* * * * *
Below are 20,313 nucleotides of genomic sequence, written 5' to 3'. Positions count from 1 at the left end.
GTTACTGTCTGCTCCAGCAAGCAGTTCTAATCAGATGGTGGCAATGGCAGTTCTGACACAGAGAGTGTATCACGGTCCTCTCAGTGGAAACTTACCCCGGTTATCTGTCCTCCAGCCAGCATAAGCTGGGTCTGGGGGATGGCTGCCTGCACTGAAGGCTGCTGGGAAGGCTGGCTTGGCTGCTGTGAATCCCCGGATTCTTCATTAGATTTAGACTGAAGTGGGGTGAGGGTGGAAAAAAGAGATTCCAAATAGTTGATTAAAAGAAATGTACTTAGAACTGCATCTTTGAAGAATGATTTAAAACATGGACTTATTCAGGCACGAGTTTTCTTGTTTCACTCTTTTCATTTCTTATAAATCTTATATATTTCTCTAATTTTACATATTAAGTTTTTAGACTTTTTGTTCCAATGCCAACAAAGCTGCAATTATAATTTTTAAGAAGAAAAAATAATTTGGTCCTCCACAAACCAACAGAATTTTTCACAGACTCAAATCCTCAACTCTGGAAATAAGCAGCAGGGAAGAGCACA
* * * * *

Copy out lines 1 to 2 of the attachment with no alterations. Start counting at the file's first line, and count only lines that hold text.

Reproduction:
Below are 20,313 nucleotides of genomic sequence, written 5' to 3'. Positions count from 1 at the left end.
GTTACTGTCTGCTCCAGCAAGCAGTTCTAATCAGATGGTGGCAATGGCAGTTCTGACACAGAGAGTGTATCACGGTCCTCTCAGTGGAAACTTACCCCGGTTATCTGTCCTCCAGCCAGCATAAGCTGGGTCTGGGGGATGGCTGCCTGCACTGAAGGCTGCTGGGAAGGCTGGCTTGGCTGCTGTGAATCCCCGGATTCTTCATTAGATTTAGACTGAAGTGGGGTGAGGGTGGAAAAAAGAGATTCCAAATAGTTGATTAAAAGAAATGTACTTAGAACTGCATCTTTGAAGAATGATTTAAAACATGGACTTATTCAGGCACGAGTTTTCTTGTTTCACTCTTTTCATTTCTTATAAATCTTATATATTTCTCTAATTTTACATATTAAGTTTTTAGACTTTTTGTTCCAATGCCAACAAAGCTGCAATTATAATTTTTAAGAAGAAAAAATAATTTGGTCCTCCACAAACCAACAGAATTTTTCACAGACTCAAATCCTCAACTCTGGAAATAAGCAGCAGGGAAGAGCACA